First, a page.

Taken together, the decisions indicated that while the Supreme Court was willing to substantially advance the cause of same-sex marriage, it was not yet ready to find a constitutional right to marriage equality. Seven months later, it is now clear that gay-rights advocates and lower-court federal judges are not inclined to accept further delays – and, moreover, that the language of the Windsor decision may have been so powerful that the Court in fact accelerated a movement it sought to temporarily restrain.

…Roberta Kaplan, the attorney who argued the Windsor case in the Supreme Court, explained how the ruling had led to results beyond what the Court may have intended originally. “It’s not the holding in Windsor that is so controlling right now,” she said. “It’s the logic and reasoning behind the Court’s decision-namely, that gay people deserve the same legal rights and protections as everyone else.” [Emphasis mine]

Returning to Mr. Marshall, who, to be fair, is not thinking clearly due to the stunning speed with which his whole world has been upended:

Marshall compared the state’s lack of defense with the infamous Dred Scott case, a landmark 1857 U.S. Supreme Court decision that found that free or enslaved blacks had no standing in federal court.

“Herring has put all of us in the position of Dred Scott, who had no right to counsel in federal court,” Marshall said.

I don’t believe, empathy aside, that never having been an attorney can fully explain thinking that the Commonwealth of Virginia is in the same position as an enslaved African American man who was told that he had no legal recourse in federal court because he couldn’t be considered a citizen. Moreover, the SCOTUS decision at issue held that the federal government could not regulate slavery in the several states that included Virginia, making the remark preposterous on more levels than I care to contemplate.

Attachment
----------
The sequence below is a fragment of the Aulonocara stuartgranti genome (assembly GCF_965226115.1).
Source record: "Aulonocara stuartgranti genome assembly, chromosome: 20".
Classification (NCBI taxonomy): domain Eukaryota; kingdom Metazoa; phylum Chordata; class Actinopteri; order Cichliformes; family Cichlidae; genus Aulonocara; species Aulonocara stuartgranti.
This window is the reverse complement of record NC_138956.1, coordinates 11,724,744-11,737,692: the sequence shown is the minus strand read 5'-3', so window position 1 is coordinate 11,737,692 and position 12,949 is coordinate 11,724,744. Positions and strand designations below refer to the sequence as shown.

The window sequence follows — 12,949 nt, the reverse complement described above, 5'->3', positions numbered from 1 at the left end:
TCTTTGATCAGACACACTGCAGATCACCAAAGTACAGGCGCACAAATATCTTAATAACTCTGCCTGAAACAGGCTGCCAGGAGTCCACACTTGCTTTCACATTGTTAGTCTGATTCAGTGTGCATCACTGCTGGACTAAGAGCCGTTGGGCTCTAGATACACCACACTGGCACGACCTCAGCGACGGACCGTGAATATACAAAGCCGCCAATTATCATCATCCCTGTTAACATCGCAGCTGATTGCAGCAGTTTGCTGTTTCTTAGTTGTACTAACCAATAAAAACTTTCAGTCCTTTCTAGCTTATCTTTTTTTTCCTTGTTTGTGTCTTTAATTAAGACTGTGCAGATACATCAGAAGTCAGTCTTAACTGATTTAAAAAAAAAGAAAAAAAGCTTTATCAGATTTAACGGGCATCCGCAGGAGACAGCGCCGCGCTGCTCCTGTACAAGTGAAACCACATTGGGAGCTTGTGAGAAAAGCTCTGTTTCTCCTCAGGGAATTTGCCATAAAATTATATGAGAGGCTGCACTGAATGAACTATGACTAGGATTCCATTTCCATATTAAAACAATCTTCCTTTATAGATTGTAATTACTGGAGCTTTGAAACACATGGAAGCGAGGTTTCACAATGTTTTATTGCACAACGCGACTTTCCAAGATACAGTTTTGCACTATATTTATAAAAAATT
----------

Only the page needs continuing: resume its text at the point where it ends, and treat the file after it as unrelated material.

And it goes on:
Had he read Herring’s memorandum or any of the other documents filed with the District Court in Bostic v. Rainey, Marshall would know that his amendment will be vigorously defended by other parties, including counsel for Norfolk County Court Clerk George Schaefer and Prince William County Circuit Court Clerk Michele McQuigg, counsel for The Family Foundation of Virginia, and counsel for something called “Professors in Support of Defendants’ Motions for Summary Judgment,” not to mention the many briefs filed while Marshall-Newman proponent Ken Cuccinelli was still in office. It’s unlikely that they will have come up with any arguments that haven’t already been heard and dismissed by 9:00 am Thursday, but our attorney general wouldn’t have been able to solve that problem even if he wanted to.